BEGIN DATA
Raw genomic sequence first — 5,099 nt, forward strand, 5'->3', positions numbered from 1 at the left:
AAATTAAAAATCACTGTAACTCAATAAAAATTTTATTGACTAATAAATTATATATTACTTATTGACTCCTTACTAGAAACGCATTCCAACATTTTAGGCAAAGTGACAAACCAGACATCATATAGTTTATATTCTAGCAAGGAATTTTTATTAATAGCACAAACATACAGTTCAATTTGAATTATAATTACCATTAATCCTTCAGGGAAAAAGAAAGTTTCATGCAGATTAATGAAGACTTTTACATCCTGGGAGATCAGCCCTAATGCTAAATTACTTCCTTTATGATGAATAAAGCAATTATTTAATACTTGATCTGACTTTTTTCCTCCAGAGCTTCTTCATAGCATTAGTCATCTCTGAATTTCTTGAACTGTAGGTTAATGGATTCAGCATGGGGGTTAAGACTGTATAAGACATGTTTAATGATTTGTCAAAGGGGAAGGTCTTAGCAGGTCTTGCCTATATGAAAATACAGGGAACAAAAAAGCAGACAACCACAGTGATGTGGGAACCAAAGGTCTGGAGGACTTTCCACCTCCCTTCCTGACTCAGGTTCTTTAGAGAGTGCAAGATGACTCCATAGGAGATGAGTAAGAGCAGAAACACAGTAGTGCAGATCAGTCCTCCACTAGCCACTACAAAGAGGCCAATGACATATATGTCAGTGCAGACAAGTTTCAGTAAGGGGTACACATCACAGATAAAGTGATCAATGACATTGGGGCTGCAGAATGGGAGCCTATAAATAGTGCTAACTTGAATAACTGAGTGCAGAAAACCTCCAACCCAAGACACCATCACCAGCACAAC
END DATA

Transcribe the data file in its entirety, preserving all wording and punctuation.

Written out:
Raw genomic sequence first — 5,099 nt, forward strand, 5'->3', positions numbered from 1 at the left:
AAATTAAAAATCACTGTAACTCAATAAAAATTTTATTGACTAATAAATTATATATTACTTATTGACTCCTTACTAGAAACGCATTCCAACATTTTAGGCAAAGTGACAAACCAGACATCATATAGTTTATATTCTAGCAAGGAATTTTTATTAATAGCACAAACATACAGTTCAATTTGAATTATAATTACCATTAATCCTTCAGGGAAAAAGAAAGTTTCATGCAGATTAATGAAGACTTTTACATCCTGGGAGATCAGCCCTAATGCTAAATTACTTCCTTTATGATGAATAAAGCAATTATTTAATACTTGATCTGACTTTTTTCCTCCAGAGCTTCTTCATAGCATTAGTCATCTCTGAATTTCTTGAACTGTAGGTTAATGGATTCAGCATGGGGGTTAAGACTGTATAAGACATGTTTAATGATTTGTCAAAGGGGAAGGTCTTAGCAGGTCTTGCCTATATGAAAATACAGGGAACAAAAAAGCAGACAACCACAGTGATGTGGGAACCAAAGGTCTGGAGGACTTTCCACCTCCCTTCCTGACTCAGGTTCTTTAGAGAGTGCAAGATGACTCCATAGGAGATGAGTAAGAGCAGAAACACAGTAGTGCAGATCAGTCCTCCACTAGCCACTACAAAGAGGCCAATGACATATATGTCAGTGCAGACAAGTTTCAGTAAGGGGTACACATCACAGATAAAGTGATCAATGACATTGGGGCTGCAGAATGGGAGCCTATAAATAGTGCTAACTTGAATAACTGAGTGCAGAAAACCTCCAACCCAAGACACCATCACCAGCACAAC